By Miguel Llanos, NBC News
As if shriveled crops, dead fish, water rationing and brown lawns aren’t bad enough, some residents across the Midwest and South are seeing the drought in their own homes as foundations shift in dried-up soil.
Sometimes they’ll even hear the shift.
“We will get calls where homeowners hear a loud pop,” John Clark, general manager at Indiana Foundation Service, told NBC News. “They’ll explain that they’ve heard the house move.”
Adding insult to injury, insurers typically consider such damage an “act of God” and thus homeowners are on the hook for funding repairs.
Clark said drought-repair business in and around Indianapolis is booming, with calls almost doubling in the last month and his crews doing about 10 home repairs a week.
Competitors are just as busy.
“I’ve never seen it to this magnitude, this early in the season” said Tim Combs, vice president at Helitech, a foundation and waterproofing specialist based in St. Louis, Mo. “I’ve been at Helitech for 19 years, and this is the driest ever.”
Between 60 and 70 percent of Helitech’s customer calls involve foundation repairs, Combs told NBC News, when typically it’s half foundations and half waterproofing this time of year.
The problem is everywhere Helitech operates — Missouri, Illinois, Indiana and Kentucky. “The drought is so widespread that it’s really balanced” as far as repair work, he said.
Some homeowners report new cracks, Combs said, while others say small cracks have gotten worse with the dry spell.
The foundation damage is on top of drought problems that include lost corn and soy crops, fish killed by low oxygen levels in lakes and rivers, and water rationing in some cities.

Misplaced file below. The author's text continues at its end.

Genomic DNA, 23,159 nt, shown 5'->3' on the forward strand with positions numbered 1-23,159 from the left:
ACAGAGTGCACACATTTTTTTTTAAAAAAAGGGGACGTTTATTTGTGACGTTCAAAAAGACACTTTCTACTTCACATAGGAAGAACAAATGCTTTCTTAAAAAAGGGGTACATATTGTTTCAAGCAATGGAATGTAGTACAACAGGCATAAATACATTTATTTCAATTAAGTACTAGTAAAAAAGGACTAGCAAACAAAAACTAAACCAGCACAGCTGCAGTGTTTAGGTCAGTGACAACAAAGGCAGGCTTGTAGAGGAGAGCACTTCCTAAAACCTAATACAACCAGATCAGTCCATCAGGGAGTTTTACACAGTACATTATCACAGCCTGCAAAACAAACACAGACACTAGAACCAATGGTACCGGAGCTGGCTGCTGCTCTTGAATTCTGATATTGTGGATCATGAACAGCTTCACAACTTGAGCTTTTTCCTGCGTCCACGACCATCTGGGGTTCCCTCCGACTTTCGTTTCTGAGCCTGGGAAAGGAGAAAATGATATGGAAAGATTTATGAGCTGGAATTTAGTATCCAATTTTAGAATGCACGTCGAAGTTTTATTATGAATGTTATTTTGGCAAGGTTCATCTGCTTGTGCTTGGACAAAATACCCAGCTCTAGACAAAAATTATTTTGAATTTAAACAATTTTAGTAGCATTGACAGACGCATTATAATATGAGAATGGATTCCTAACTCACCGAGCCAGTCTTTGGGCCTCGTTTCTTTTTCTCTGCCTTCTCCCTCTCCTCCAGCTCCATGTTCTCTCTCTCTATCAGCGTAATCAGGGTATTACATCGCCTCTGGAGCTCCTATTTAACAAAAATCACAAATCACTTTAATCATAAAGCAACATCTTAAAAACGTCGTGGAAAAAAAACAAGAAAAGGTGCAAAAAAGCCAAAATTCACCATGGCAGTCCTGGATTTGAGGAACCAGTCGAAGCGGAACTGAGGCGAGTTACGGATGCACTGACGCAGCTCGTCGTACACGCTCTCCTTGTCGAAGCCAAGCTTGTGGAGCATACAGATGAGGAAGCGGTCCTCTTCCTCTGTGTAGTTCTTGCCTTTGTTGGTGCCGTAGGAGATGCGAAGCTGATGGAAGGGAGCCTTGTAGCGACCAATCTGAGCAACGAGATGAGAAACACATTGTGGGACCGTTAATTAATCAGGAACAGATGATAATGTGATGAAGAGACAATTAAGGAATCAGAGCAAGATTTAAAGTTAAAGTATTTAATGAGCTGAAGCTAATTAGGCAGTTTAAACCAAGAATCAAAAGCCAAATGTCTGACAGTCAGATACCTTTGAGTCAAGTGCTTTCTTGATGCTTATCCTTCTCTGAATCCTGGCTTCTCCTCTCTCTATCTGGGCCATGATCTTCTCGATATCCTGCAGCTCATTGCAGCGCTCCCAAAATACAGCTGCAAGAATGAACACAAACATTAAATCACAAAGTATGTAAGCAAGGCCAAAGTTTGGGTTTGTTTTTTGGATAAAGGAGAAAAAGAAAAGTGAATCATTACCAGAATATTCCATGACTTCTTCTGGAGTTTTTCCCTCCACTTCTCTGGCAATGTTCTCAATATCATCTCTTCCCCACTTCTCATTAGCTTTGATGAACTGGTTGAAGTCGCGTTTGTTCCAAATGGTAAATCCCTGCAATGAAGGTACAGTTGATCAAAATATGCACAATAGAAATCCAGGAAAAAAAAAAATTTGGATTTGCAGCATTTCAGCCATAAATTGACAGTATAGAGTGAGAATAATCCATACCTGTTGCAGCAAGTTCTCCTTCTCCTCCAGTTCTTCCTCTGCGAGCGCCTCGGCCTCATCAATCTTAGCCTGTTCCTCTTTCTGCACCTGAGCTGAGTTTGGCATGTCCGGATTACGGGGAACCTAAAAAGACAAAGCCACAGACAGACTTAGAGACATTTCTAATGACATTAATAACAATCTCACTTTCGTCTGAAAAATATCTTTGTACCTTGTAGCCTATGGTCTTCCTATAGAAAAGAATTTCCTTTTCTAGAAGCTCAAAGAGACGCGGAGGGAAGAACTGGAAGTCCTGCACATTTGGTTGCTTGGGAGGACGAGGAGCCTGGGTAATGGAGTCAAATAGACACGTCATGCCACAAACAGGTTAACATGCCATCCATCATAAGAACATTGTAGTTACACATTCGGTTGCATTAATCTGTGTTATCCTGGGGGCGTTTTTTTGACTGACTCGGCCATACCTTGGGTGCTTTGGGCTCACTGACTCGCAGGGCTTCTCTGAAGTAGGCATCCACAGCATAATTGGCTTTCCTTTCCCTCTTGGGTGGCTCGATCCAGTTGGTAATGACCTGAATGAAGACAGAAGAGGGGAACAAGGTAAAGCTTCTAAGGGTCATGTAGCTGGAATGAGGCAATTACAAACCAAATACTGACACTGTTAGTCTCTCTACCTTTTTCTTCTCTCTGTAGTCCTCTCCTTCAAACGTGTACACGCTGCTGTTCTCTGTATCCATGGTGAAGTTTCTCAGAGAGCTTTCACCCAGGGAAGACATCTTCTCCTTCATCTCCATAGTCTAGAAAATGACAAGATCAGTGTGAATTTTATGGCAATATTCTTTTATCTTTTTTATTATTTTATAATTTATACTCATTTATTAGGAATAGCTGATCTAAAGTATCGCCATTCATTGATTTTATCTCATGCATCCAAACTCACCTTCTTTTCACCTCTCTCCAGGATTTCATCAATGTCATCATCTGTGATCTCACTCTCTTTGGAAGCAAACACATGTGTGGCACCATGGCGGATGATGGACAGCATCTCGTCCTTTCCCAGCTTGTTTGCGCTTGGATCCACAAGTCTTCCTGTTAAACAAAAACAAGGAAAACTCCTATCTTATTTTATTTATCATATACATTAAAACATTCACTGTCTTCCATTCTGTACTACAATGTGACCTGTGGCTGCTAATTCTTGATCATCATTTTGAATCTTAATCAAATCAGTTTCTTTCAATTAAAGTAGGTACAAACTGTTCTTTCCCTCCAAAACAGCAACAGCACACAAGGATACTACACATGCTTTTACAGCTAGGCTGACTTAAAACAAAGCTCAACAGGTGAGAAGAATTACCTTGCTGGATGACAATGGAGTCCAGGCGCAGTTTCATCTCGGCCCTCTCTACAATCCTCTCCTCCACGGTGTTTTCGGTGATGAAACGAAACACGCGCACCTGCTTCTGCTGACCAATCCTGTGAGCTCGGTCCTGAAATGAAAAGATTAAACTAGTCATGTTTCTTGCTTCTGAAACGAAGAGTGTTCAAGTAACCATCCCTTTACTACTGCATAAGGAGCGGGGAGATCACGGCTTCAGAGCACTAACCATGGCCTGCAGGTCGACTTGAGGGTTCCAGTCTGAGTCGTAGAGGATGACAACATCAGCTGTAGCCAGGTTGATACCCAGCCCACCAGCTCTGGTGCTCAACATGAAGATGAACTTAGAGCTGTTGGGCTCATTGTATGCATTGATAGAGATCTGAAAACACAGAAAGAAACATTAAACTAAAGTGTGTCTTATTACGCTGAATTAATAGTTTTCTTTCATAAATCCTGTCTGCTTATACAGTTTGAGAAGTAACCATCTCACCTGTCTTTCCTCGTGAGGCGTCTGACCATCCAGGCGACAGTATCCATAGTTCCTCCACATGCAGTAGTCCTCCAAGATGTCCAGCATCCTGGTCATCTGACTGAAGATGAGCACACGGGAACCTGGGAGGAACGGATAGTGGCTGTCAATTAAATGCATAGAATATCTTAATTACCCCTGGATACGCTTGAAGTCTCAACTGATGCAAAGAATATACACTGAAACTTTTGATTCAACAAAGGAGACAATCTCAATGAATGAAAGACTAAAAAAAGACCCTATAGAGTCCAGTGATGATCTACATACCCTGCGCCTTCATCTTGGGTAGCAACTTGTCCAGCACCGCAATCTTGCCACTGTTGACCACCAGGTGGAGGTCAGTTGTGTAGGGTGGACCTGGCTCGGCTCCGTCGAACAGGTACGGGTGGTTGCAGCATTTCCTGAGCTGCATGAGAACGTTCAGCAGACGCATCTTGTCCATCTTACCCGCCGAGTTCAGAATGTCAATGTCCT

In Illinois, NBC affiliate WEEK-TV reported Wednesday that the drought is causing home damage in the Peoria area.
Similar foundation issues exist in Little Rock, Ark, NBC affiliate KARK-TV reported Monday.
Clark earlier told NBC affiliate WTHR-TV that foundation repairs tied to dry soil can cost anywhere from $1,000 up to $40,000.
Homeowners should look for “doors that are sticking, windows that stick and drywall cracks,” Clark said.
As for prevention, WTHR noted that some experts suggest a sprinkler around a home’s foundation — as long as no cracks currently exist.
Another approach is to water under an exposed slab area to beef up the soil.
“On shallow footings, crawl spaces, footings that might be under a slab of some sort you can actually water with a water hose and it can help that expansive soil swell and preserve that footing from settling,” Jeff Tharp, a specialist at Helitech, told WEEK.
In Indianapolis, however, that’s not on option: the drought has led to a ban on watering lawns this summer.